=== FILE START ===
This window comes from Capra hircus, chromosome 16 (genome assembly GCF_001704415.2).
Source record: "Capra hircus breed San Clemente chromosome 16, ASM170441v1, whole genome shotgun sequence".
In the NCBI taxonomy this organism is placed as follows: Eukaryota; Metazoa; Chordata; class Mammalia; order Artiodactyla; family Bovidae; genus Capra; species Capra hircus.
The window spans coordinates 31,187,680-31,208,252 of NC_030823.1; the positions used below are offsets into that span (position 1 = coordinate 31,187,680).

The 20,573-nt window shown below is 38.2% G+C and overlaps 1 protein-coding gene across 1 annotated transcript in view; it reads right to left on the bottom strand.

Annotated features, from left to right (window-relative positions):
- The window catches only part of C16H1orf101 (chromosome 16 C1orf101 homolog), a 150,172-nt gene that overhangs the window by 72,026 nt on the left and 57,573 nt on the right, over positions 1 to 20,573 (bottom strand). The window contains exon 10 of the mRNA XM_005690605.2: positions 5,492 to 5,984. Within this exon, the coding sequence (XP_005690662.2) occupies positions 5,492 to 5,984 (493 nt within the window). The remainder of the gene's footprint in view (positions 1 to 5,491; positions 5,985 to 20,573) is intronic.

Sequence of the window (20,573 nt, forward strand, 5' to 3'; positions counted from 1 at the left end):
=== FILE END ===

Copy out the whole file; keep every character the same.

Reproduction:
This window comes from Capra hircus, chromosome 16 (genome assembly GCF_001704415.2).
Source record: "Capra hircus breed San Clemente chromosome 16, ASM170441v1, whole genome shotgun sequence".
In the NCBI taxonomy this organism is placed as follows: Eukaryota; Metazoa; Chordata; class Mammalia; order Artiodactyla; family Bovidae; genus Capra; species Capra hircus.
The window spans coordinates 31,187,680-31,208,252 of NC_030823.1; the positions used below are offsets into that span (position 1 = coordinate 31,187,680).

The 20,573-nt window shown below is 38.2% G+C and overlaps 1 protein-coding gene across 1 annotated transcript in view; it reads right to left on the bottom strand.

Annotated features, from left to right (window-relative positions):
- The window catches only part of C16H1orf101 (chromosome 16 C1orf101 homolog), a 150,172-nt gene that overhangs the window by 72,026 nt on the left and 57,573 nt on the right, over positions 1 to 20,573 (bottom strand). The window contains exon 10 of the mRNA XM_005690605.2: positions 5,492 to 5,984. Within this exon, the coding sequence (XP_005690662.2) occupies positions 5,492 to 5,984 (493 nt within the window). The remainder of the gene's footprint in view (positions 1 to 5,491; positions 5,985 to 20,573) is intronic.

Sequence of the window (20,573 nt, forward strand, 5' to 3'; positions counted from 1 at the left end):